A change in stripes for cholesteric shells via anchoring in moderation

  • Date: Jun 30, 2017
  • Time: 10:15 AM - 11:15 AM (Local Time Germany)
  • Speaker: Lisa Tran
  • Department of Physics and Astronomy, University of Pennsylvania
  • Location: Max-Planck-Institut für Dynamik und Selbstorganisation (MPIDS)
  • Room: SR 0.77
  • Host: DCF
  • Contact: corinna.maass@ds.mpg.de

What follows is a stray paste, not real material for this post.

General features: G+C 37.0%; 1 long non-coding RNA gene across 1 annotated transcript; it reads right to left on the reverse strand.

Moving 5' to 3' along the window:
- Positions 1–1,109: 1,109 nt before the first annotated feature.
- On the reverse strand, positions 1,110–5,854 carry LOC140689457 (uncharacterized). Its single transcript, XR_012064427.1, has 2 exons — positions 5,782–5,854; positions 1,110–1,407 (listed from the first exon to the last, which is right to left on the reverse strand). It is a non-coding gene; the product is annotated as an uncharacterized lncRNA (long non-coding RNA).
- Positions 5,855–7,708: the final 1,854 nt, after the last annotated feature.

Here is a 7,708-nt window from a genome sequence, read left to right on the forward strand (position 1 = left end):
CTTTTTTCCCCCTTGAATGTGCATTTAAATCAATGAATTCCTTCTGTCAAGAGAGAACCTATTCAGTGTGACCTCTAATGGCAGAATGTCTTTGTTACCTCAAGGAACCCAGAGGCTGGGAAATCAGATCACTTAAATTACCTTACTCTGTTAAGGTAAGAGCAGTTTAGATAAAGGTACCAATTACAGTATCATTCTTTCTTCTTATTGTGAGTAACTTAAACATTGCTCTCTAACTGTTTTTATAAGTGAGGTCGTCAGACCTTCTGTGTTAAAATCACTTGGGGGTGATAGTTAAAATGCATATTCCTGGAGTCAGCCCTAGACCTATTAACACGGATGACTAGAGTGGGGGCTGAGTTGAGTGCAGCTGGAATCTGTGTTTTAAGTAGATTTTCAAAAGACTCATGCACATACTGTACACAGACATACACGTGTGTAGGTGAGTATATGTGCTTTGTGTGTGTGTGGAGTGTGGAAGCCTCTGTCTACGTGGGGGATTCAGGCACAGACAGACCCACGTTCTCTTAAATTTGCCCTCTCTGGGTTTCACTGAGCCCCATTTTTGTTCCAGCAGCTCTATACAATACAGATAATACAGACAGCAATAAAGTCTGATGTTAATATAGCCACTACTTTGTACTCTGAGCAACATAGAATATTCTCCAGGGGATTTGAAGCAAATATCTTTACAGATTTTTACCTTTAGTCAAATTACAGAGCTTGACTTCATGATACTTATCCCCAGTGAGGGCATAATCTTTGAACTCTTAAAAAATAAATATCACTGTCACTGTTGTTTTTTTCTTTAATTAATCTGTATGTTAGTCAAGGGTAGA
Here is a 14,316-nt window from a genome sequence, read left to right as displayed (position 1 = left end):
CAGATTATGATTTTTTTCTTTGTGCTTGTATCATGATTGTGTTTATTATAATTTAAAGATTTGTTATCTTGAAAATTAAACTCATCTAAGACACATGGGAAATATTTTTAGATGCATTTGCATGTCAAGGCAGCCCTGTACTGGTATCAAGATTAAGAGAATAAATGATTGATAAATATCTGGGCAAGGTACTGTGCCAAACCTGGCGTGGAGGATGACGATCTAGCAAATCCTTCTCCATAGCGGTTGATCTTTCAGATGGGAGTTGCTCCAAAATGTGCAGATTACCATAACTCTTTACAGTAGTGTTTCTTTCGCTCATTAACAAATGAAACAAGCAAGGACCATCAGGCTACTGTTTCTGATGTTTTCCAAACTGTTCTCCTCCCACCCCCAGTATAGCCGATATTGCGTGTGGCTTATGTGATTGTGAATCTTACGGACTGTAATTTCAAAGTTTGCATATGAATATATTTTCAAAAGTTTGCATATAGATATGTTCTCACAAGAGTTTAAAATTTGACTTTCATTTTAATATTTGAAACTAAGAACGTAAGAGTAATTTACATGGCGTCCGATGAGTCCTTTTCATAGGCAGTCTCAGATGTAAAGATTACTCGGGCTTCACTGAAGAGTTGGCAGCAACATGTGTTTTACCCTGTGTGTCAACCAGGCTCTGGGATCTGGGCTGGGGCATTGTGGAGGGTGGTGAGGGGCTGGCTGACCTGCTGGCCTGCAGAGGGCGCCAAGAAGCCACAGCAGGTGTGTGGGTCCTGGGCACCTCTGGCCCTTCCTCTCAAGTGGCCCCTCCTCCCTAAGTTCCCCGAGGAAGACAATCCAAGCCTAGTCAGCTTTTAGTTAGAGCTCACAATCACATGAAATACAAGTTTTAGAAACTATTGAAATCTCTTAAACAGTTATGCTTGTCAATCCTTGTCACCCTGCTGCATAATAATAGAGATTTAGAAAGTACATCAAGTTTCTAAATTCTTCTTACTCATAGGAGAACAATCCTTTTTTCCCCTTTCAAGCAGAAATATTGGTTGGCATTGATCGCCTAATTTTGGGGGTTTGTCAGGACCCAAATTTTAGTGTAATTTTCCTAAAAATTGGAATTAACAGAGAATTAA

Chirality, ubiquitous in complex biological systems, can be controlled and quantified in synthetic materials such as cholesteric liquid crystal (CLC) systems. I will present our studies on spherical shells of CLC under weak anchoring conditions. We induce anchoring transitions at the inner and outer boundaries using two independent methods: by changing the surfactant concentration or by raising the temperature close to the clearing point. The shell confinement leads to new states and associated surface structures: a state where large stripes on the shell can be filled with smaller, perpendicular sub-stripes, and a focal conic domain (FCD) state, where thin stripes wrap into at least two, topologically required, double spirals. Focusing on the latter state, we use a Landau-de Gennes model of the CLC to simulate its detailed configurations as a function of anchoring strength. By abruptly changing the topological constraints on the shell, we are able to study the interconversion between director defects and pitch defects, a phenomenon usually restricted by the complexity of the cholesteric phase. I will also present preliminary work that demonstrates how these structures can serve as self-assembly blueprints of surface-active nano-materials. This work extends the knowledge of cholesteric patterns, structures that not only have potential for use in self-assembly but are pervasive in biological systems.
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